TB: We’re visual people, we like solving problems – but when you start talking to people, like Michael, Ian, the rest of the people on the team, when you start to hear about them solving problems, that’s what excites us. You draw inspiration from that.
MB: Well you’re in the tradition, you’re in the lineage. You know, there were never that many people in England anyway that worked in this particular area – when I was working in the 60s – it was extremely difficult to get clients. Most of the projects we were doing were for architects.
MW: You do see a lot of this kind of work now, but it just hasn’t got the grounding, it’s basically a choice of typeface, a bit of asymmetry. But in terms of problem solving, thinking and filtering these kinds of levels of information through the design process and coming out with the optimum solution? It doesn’t exist anymore.
JJ: And what’s crushing is that this was done before we were even born! And printed when were just a sparkle in the eye.
TB: As a young design company, finding your way through 2006-2007, the world of design has changed so much since then. That’s why we collect this stuff, as we gain so much inspiration from it.
JJ: When we received the first package and saw the posters actual size – before we’d only seen them as poor reproductions – it was great.
TB: This is why we’re doing the exhibition: other designers should see this stuff. Wolf Olins should see this – because people should look back and see the gravity of this kind of work.
Posters for the various sporting events included gymnastics, left, and weight-lifting, right. The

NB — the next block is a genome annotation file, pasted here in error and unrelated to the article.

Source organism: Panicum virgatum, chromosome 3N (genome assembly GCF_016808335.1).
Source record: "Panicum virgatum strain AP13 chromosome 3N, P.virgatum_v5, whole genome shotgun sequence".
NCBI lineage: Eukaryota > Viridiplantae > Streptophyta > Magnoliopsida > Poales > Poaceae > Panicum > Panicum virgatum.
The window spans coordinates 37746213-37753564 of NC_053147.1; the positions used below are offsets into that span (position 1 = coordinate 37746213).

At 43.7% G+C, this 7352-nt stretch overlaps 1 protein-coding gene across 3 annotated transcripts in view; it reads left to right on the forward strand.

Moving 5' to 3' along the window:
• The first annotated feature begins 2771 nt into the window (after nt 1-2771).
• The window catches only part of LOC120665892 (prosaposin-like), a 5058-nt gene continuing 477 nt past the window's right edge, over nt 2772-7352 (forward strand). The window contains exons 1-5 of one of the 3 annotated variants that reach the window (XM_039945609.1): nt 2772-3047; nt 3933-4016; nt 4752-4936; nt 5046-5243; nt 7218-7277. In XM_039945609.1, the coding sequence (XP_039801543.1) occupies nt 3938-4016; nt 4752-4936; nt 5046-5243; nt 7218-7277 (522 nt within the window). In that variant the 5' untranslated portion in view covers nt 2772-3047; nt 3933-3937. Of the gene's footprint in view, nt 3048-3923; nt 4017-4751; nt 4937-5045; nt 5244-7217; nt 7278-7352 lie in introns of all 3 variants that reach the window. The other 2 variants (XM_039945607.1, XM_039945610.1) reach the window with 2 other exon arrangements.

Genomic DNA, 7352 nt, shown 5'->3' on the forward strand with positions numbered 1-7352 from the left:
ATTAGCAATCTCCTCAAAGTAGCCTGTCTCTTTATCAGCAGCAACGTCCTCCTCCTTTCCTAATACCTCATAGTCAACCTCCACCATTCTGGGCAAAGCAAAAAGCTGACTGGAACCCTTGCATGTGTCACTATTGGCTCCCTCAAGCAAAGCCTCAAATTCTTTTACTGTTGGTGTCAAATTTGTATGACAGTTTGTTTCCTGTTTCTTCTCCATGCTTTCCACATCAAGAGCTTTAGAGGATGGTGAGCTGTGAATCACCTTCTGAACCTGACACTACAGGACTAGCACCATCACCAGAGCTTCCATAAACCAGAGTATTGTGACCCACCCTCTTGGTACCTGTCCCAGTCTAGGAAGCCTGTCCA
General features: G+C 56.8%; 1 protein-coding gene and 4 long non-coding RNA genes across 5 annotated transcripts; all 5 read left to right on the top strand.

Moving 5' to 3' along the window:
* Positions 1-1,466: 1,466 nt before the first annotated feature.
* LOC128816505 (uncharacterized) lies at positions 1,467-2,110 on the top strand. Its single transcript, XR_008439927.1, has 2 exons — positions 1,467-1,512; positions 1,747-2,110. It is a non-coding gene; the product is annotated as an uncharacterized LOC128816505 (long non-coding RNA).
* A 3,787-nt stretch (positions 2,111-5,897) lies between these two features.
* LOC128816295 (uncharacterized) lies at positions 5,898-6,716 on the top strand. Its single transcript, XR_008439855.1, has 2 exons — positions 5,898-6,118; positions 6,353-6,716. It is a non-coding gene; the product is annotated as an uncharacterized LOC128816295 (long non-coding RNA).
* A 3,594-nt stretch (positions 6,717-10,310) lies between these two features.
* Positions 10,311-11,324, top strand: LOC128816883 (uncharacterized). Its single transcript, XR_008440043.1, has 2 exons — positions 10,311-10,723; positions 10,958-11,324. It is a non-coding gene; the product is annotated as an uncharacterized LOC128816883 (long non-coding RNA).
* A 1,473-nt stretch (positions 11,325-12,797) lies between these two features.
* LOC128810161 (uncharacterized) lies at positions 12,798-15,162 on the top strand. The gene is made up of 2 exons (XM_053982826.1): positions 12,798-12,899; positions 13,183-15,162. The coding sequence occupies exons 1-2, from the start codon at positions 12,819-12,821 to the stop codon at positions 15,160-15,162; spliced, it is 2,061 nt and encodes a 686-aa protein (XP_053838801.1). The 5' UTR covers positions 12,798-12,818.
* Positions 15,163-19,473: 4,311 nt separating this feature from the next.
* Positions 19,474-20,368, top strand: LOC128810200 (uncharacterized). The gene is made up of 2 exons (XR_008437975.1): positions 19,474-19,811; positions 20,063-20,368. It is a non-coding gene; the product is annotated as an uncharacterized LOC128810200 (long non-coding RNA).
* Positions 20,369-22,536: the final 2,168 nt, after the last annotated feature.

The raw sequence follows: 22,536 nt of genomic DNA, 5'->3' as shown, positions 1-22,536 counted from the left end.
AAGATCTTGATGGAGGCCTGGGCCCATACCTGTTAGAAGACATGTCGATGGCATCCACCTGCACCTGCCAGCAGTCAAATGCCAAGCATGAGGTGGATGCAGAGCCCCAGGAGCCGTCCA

Munich design team used a filtration technique on this series. Imagery was manipulated by reducing
and separating the tonal values. These were then re-assembled using the identity colour palette.
The centre poster depicts the Olympic Flame
CR: Reproductions in books are how most students encounter works like this. It’s great to have it showing in an exhibition.
MW: As the project blossomed, as we decided to do an exhibition, we thought we’ve got to approach the right people: we don’t want to get involved with anyone who’s not into it. Why we approached Vitsoe – Mark is a patron in the mix, like Klaus-Jürgen Maack was for Erco. We want to make sure that this stuff is contextually in the right place.
MA: We get approached for any number of things where people thing, ‘Oh that’s nice, we can use there space in the West End.’ And we so often have to explain that, no, that’s not how it works. So me, knowing the heritage and the lengths and even my distant memories of this it made complete sense and once I saw the PDF that BT sent over of just the scope of the work, rather than we have a few things that relate to the ’72 Olympics, we’re doing it in strength and depth and we had to do it without any shadow of a doubt.